We presented our experience from 1975 to 1994 with emphasis on the long term follow-up of children with optic chiasm astrocytomas in part I. In part II we describe the surgical management of 20 patients with the diagnosis of an astrocytoma of the optic chiasm confirmed by biopsy. These patients underwent surgery by the senior author between 1988 and 1994. The patients and the tumors in this series are comparable in age, sex, and presentation and imaging characteristics to other series. Surgery was undertaken with the intent to reduce tumor volume and mass effect and in certain cases to confirm the diagnosis. The patients’ mean age at the time of surgery was 81 (range 18–216) months. The surgical approaches used were pterional in 11 patients, transorbital/subfrontal in 8, and subfrontal in 1 patient. Greater than 50% of the tumor was resected in 8 patients, less than 50% was resected in 9, and biopsy only was achieved in 3 patients. Larger tumors were more likely to have magnetic resonance imaging documented debulking of tumor. Permanent morbidity included mild visual loss, diabetes insipidus, mild hemiparesis, and panhypopituitarism in 1 patient each. There was no surgical mortality. The likelihood of resecting greater than 50% of the tumor was higher in those with a diameter greater than 25 mm. The indications for craniotomy are (1) to debulk symptomatic tumors greater than 50 mm in diameter which are exophytic or cystic; (2) to relieve obstruction at the foramen of Monro, and (3) for diagnostic biopsy.

This content is only available via PDF.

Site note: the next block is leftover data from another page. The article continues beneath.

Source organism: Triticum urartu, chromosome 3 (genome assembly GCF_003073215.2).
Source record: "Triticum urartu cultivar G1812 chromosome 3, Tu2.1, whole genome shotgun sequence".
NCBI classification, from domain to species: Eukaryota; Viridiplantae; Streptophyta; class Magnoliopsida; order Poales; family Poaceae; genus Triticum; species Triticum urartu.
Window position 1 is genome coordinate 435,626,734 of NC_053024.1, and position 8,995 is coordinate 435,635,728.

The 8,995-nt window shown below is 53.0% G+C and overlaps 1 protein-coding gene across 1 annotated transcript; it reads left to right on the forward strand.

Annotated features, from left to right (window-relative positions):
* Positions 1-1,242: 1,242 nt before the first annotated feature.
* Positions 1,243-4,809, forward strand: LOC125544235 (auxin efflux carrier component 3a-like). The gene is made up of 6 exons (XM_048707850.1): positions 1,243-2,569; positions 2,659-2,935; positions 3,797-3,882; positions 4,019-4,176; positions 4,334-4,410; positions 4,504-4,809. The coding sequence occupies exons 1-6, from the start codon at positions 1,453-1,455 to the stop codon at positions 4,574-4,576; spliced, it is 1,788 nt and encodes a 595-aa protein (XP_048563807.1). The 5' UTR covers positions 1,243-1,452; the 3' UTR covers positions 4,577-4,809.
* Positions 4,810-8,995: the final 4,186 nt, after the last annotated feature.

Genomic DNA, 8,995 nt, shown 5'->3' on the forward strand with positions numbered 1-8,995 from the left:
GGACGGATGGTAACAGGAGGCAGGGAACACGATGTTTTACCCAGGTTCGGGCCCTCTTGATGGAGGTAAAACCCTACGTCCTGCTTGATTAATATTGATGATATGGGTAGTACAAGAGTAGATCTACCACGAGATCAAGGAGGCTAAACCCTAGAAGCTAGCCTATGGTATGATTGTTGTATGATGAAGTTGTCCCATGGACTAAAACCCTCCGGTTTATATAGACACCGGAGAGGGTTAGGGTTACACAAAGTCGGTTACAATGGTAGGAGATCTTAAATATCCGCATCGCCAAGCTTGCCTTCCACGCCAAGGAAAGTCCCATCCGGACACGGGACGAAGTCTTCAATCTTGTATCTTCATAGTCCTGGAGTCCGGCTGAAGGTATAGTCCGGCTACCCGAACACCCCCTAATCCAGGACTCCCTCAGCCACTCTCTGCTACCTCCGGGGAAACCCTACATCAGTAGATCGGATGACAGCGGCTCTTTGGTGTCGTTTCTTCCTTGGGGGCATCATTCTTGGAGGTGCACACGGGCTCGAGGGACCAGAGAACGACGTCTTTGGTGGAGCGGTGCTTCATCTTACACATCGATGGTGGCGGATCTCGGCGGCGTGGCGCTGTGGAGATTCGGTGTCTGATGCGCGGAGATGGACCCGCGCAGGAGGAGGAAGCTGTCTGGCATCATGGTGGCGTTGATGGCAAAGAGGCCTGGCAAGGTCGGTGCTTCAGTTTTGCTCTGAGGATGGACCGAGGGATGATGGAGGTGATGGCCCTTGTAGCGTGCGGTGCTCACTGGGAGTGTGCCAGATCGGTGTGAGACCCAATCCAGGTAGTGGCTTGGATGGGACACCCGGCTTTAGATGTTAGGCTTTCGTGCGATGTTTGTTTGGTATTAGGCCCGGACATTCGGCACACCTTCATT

Copyright / Drug Dosage / Disclaimer
Copyright: All rights reserved. No part of this publication may be translated into other languages, reproduced or utilized in any form or by any means, electronic or mechanical, including photocopying, recording, microcopying, or by any information storage and retrieval system, without permission in writing from the publisher.
Drug Dosage: The authors and the publisher have exerted every effort to ensure that drug selection and dosage set forth in this text are in accord with current recommendations and practice at the time of publication. However, in view of ongoing research, changes in government regulations, and the constant flow of information relating to drug therapy and drug reactions, the reader is urged to check the package insert for each drug for any changes in indications and dosage and for added warnings and precautions. This is particularly important when the recommended agent is a new and/or infrequently employed drug.
Disclaimer: The statements, opinions and data contained in this publication are solely those of the individual authors and contributors and not of the publishers and the editor(s). The appearance of advertisements or/and product references in the publication is not a warranty, endorsement, or approval of the products or services advertised or of their effectiveness, quality or safety. The publisher and the editor(s) disclaim responsibility for any injury to persons or property resulting from any ideas, methods, instructions or products referred to in the content or advertisements.
You do not currently have access to this content.